latimes– In a year like this one, holidays have become even more special because they give us markers of where we are in a year that feels endless and unhinged. During the month of December — at least for me — I feel like I know where I’m at in the year and what I should be making. For a baker like myself, that’s dozens of cookies. In years past, I’d host a cookie party and feed them all to my friends, but this year, I’m adapting by stuffing the edible disks into tins and dropping them off at my friends’ doorsteps.
If you are the same and need some inspiration, you’re in luck because we just published nine stellar holiday cookies from chefs around L.A. for our annual cookie package. There are one-bowl tea cakes, jam-rippled blondies, ginger-spiced molasses cookies the size of a dessert plate and vegan biscotti dipped in gooey caramel and drizzled in chocolate, plus five others. No matter your taste and skill level, I guarantee there will be a cookie in the collection that puts you in the holiday mood.
When my house is filled with that much sugar, I like to balance it all with hearty, savory stews that fit the “winter” season here. On the weekends, a rich, Goan pork curry is just the type of thing that’s easy to stir in between taking batches of cookies out of the oven. Once the oven is free, this beef stew with black olives goes in to hang out while you nibble on cookie edges to “test” each batch.
During the week, I’ll make an easy beef and bean chili; keep it in the fridge and warm up bowls as you need them and top with all the classic fixings. A vegetarian pozole — teeming with corn and beans — is substantial and another staple of my “freezer stews.” Then, because I can’t resist gamier meat at this time of year, I always cook duck, and this Thai red curry with duck and pumpkin is just the thing to serve up after a long week of planning all the cookies I’ll bake every weekend until the (technical) end of this expansive year.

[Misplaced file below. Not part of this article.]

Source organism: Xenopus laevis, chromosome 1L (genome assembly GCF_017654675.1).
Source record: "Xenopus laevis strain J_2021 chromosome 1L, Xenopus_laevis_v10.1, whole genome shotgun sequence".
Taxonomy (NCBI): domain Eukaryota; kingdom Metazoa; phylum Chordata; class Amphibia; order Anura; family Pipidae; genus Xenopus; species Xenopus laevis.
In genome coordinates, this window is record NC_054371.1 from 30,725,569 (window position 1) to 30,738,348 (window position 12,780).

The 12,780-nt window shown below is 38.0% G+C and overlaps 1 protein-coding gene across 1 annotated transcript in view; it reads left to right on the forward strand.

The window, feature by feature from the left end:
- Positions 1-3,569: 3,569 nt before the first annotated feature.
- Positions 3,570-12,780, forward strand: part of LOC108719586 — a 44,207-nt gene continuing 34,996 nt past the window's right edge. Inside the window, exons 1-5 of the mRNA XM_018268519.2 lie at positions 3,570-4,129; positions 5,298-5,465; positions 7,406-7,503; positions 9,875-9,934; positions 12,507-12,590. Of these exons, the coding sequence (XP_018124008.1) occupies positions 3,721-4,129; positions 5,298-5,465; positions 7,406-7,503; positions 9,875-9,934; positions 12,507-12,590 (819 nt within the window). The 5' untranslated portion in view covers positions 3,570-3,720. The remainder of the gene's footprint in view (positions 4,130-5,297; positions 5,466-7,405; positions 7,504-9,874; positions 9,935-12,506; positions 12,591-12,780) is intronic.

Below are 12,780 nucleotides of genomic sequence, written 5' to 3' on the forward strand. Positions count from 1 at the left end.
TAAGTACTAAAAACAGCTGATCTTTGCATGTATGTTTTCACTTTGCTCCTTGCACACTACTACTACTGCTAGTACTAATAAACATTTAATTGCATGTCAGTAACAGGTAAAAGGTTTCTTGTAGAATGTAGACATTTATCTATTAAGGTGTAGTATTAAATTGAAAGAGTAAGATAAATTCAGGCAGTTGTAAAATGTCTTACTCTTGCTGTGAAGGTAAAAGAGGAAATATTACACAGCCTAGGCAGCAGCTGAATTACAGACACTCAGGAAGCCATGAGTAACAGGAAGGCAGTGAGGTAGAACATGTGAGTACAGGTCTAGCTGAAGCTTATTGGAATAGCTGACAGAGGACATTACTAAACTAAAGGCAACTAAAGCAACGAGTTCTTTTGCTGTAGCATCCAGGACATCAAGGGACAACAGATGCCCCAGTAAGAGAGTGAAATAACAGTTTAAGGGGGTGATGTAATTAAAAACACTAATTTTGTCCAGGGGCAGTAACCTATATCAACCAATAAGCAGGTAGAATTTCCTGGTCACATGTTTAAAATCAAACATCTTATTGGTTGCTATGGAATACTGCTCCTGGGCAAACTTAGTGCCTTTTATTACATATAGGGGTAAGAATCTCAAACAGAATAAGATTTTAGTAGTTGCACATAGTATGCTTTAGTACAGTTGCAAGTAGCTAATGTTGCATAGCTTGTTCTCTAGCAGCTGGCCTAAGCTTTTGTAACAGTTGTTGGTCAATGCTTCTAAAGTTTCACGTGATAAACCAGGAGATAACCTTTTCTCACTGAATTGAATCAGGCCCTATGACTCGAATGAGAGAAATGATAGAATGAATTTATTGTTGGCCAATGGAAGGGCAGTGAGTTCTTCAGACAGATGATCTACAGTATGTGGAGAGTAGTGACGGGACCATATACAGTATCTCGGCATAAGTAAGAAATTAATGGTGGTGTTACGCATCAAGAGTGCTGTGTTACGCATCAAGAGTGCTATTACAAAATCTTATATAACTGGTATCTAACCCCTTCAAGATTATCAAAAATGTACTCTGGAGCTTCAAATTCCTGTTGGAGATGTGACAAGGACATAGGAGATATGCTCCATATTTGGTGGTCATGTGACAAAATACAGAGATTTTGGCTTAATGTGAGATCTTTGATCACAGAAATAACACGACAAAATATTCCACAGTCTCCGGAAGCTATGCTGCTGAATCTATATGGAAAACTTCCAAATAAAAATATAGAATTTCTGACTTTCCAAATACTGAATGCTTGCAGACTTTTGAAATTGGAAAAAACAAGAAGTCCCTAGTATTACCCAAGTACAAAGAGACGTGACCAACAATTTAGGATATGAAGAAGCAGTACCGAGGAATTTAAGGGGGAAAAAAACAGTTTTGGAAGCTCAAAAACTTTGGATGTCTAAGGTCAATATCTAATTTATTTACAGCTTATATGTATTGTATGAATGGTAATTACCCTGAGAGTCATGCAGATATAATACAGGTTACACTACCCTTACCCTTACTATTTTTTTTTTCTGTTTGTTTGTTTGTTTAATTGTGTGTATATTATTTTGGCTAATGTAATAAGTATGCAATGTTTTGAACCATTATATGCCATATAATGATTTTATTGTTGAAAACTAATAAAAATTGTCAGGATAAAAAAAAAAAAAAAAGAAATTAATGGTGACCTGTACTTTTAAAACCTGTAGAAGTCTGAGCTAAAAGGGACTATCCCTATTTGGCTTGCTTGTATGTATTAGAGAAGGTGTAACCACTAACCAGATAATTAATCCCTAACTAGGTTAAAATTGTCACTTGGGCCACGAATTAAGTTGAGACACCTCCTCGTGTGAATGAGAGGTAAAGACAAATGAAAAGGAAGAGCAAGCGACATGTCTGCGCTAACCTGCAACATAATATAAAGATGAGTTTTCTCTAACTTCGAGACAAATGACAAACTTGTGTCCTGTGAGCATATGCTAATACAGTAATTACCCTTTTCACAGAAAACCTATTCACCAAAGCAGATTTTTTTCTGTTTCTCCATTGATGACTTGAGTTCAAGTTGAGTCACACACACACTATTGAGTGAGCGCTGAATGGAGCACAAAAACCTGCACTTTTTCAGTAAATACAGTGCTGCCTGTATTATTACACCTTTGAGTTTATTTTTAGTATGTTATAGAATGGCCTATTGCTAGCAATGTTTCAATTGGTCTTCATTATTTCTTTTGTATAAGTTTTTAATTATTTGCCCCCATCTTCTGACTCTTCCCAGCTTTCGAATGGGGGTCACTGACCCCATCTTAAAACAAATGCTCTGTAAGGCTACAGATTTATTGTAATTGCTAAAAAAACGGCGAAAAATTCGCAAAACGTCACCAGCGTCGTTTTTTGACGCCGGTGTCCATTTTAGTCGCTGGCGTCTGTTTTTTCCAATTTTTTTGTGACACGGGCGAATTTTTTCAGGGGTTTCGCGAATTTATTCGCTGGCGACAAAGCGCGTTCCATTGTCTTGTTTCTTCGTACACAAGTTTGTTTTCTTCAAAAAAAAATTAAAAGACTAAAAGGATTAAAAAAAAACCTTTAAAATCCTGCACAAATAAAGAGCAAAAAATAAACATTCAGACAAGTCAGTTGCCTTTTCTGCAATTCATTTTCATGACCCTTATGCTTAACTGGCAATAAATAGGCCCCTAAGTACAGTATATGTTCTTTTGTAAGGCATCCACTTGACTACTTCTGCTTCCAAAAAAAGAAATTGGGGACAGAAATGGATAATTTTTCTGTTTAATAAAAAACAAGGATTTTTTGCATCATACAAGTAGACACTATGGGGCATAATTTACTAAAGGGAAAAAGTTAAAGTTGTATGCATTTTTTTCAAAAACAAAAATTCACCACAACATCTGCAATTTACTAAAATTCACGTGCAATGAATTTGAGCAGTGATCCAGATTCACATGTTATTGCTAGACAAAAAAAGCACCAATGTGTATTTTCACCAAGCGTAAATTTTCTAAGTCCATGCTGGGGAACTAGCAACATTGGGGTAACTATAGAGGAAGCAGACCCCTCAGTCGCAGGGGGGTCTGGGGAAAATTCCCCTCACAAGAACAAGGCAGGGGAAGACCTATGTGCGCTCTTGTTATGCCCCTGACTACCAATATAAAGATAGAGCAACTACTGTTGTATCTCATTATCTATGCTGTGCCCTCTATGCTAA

Ask the cooks
When making cookies, can I just whisk or stir by hand or do I need an electric mixer? And if so, what brands do you recommend?
— Mallory Farrugia
The short answer is: Sometimes you can, sometimes you can’t. And when I say you can’t, I mean you’re not going to want to because your arm would fall off by the time you mix it thoroughly by hand. Some doughs are simple stir-and-bake affairs — drop cookie dough and muffin batters are both often easily mixed by hand — whereas others may not require the strength of an electric mixer but they definitely benefit greatly from it. An electric mixer — hand mixers are great for beginners, stand mixers for when you get really serious and need more strength — allows you to whip more air into egg-based batters and meringues, more efficiently creams butter and sugar together, and simply makes the entire cake-making process faster and easier.
Quality hand mixers are relatively cheap — $30 to $80 — while stand mixers are much more expensive, even for someone like me who sees it as an important piece of equipment to own for any serious baker, so go with what you feel comfortable paying for.
Then again, you can also simply stick to doing everything by hand. I once whipped a vat of pound cake batter by hand one night after my stand mixer died during prep for a catered dinner — it’s a great workout if you’ve been avoiding the gym since March.